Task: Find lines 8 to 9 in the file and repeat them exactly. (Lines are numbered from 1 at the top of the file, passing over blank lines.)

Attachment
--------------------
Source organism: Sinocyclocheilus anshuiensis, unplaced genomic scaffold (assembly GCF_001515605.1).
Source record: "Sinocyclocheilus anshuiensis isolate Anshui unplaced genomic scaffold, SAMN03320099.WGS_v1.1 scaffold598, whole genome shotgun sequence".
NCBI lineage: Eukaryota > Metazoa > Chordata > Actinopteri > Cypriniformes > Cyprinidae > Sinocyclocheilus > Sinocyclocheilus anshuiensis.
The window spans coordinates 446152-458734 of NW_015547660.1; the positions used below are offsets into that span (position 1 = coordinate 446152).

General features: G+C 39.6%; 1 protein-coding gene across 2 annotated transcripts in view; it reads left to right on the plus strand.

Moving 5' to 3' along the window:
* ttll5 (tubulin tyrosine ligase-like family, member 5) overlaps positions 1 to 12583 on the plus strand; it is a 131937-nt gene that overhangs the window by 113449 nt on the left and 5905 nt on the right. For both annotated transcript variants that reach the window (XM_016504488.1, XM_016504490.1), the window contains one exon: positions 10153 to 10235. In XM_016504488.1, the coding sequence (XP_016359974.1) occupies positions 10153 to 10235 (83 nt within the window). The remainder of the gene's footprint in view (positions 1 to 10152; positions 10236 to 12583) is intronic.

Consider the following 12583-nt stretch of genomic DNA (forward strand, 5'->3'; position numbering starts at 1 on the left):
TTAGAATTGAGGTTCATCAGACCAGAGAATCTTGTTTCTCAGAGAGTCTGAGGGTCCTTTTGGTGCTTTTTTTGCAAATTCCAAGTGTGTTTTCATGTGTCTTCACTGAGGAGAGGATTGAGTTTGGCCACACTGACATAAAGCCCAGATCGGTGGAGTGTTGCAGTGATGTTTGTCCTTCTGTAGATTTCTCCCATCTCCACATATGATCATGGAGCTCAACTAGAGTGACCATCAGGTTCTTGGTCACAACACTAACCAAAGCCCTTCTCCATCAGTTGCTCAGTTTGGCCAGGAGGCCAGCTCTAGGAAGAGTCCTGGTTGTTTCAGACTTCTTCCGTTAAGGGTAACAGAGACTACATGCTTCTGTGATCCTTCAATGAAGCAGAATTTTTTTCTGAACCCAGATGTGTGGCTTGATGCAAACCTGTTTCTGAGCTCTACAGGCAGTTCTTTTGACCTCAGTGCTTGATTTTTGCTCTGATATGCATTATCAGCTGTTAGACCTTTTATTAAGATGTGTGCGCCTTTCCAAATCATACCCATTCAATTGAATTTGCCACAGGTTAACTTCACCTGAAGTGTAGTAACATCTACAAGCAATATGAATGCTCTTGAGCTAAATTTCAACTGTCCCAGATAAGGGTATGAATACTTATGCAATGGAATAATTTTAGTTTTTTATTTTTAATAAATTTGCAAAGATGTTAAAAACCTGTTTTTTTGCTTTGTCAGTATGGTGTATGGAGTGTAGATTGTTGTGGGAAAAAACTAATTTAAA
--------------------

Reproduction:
Consider the following 12583-nt stretch of genomic DNA (forward strand, 5'->3'; position numbering starts at 1 on the left):
TTAGAATTGAGGTTCATCAGACCAGAGAATCTTGTTTCTCAGAGAGTCTGAGGGTCCTTTTGGTGCTTTTTTTGCAAATTCCAAGTGTGTTTTCATGTGTCTTCACTGAGGAGAGGATTGAGTTTGGCCACACTGACATAAAGCCCAGATCGGTGGAGTGTTGCAGTGATGTTTGTCCTTCTGTAGATTTCTCCCATCTCCACATATGATCATGGAGCTCAACTAGAGTGACCATCAGGTTCTTGGTCACAACACTAACCAAAGCCCTTCTCCATCAGTTGCTCAGTTTGGCCAGGAGGCCAGCTCTAGGAAGAGTCCTGGTTGTTTCAGACTTCTTCCGTTAAGGGTAACAGAGACTACATGCTTCTGTGATCCTTCAATGAAGCAGAATTTTTTTCTGAACCCAGATGTGTGGCTTGATGCAAACCTGTTTCTGAGCTCTACAGGCAGTTCTTTTGACCTCAGTGCTTGATTTTTGCTCTGATATGCATTATCAGCTGTTAGACCTTTTATTAAGATGTGTGCGCCTTTCCAAATCATACCCATTCAATTGAATTTGCCACAGGTTAACTTCACCTGAAGTGTAGTAACATCTACAAGCAATATGAATGCTCTTGAGCTAAATTTCAACTGTCCCAGATAAGGGTATGAATACTTATGCAATGGAATAATTTTAGTTTTTTATTTTTAATAAATTTGCAAAGATGTTAAAAACCTGTTTTTTTGCTTTGTCAGTATGGTGTATGGAGTGTAGATTGTTGTGGGAAAAAACTAATTTAAA